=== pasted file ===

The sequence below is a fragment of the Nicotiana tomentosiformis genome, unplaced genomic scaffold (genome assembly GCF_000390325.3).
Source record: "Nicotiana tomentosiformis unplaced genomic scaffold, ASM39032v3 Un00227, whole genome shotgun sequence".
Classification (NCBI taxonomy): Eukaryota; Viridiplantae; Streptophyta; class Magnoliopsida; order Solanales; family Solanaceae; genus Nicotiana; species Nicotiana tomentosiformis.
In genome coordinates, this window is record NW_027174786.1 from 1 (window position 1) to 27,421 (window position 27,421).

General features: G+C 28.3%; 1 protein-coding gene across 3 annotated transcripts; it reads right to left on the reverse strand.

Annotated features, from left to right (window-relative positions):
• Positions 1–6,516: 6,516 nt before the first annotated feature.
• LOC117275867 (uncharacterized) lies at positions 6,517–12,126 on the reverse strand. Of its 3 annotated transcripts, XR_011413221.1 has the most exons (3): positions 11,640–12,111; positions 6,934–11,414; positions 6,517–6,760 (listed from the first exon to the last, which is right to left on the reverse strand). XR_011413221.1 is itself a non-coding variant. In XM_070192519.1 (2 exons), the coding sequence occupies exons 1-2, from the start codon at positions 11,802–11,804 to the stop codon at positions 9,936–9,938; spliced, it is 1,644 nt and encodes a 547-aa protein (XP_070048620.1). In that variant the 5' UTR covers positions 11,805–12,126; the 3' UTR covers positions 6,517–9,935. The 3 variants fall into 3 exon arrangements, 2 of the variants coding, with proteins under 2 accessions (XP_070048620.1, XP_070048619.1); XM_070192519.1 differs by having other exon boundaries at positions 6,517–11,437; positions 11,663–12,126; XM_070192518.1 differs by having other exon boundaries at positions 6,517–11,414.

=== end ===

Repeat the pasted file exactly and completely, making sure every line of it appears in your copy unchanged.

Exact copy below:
The sequence below is a fragment of the Nicotiana tomentosiformis genome, unplaced genomic scaffold (genome assembly GCF_000390325.3).
Source record: "Nicotiana tomentosiformis unplaced genomic scaffold, ASM39032v3 Un00227, whole genome shotgun sequence".
Classification (NCBI taxonomy): Eukaryota; Viridiplantae; Streptophyta; class Magnoliopsida; order Solanales; family Solanaceae; genus Nicotiana; species Nicotiana tomentosiformis.
In genome coordinates, this window is record NW_027174786.1 from 1 (window position 1) to 27,421 (window position 27,421).

General features: G+C 28.3%; 1 protein-coding gene across 3 annotated transcripts; it reads right to left on the reverse strand.

Annotated features, from left to right (window-relative positions):
• Positions 1–6,516: 6,516 nt before the first annotated feature.
• LOC117275867 (uncharacterized) lies at positions 6,517–12,126 on the reverse strand. Of its 3 annotated transcripts, XR_011413221.1 has the most exons (3): positions 11,640–12,111; positions 6,934–11,414; positions 6,517–6,760 (listed from the first exon to the last, which is right to left on the reverse strand). XR_011413221.1 is itself a non-coding variant. In XM_070192519.1 (2 exons), the coding sequence occupies exons 1-2, from the start codon at positions 11,802–11,804 to the stop codon at positions 9,936–9,938; spliced, it is 1,644 nt and encodes a 547-aa protein (XP_070048620.1). In that variant the 5' UTR covers positions 11,805–12,126; the 3' UTR covers positions 6,517–9,935. The 3 variants fall into 3 exon arrangements, 2 of the variants coding, with proteins under 2 accessions (XP_070048620.1, XP_070048619.1); XM_070192519.1 differs by having other exon boundaries at positions 6,517–11,437; positions 11,663–12,126; XM_070192518.1 differs by having other exon boundaries at positions 6,517–11,414.